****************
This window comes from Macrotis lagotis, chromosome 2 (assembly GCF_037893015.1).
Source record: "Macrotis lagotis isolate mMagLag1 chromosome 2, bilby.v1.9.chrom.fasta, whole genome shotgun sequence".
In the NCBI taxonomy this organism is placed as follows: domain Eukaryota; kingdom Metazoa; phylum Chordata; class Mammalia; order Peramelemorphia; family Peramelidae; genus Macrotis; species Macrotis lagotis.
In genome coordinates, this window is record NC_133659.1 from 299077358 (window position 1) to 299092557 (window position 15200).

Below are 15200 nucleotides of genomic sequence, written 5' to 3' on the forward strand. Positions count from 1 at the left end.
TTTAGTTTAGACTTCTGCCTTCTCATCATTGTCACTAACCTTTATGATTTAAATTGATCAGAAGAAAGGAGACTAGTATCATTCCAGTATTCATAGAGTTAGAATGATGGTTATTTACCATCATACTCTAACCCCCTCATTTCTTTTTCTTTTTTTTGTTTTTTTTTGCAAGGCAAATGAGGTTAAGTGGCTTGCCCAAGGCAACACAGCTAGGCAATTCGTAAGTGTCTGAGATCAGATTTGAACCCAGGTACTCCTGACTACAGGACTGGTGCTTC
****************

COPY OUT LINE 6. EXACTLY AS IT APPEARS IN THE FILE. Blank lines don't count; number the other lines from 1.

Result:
TTTAGTTTAGACTTCTGCCTTCTCATCATTGTCACTAACCTTTATGATTTAAATTGATCAGAAGAAAGGAGACTAGTATCATTCCAGTATTCATAGAGTTAGAATGATGGTTATTTACCATCATACTCTAACCCCCTCATTTCTTTTTCTTTTTTTTGTTTTTTTTTGCAAGGCAAATGAGGTTAAGTGGCTTGCCCAAGGCAACACAGCTAGGCAATTCGTAAGTGTCTGAGATCAGATTTGAACCCAGGTACTCCTGACTACAGGACTGGTGCTTC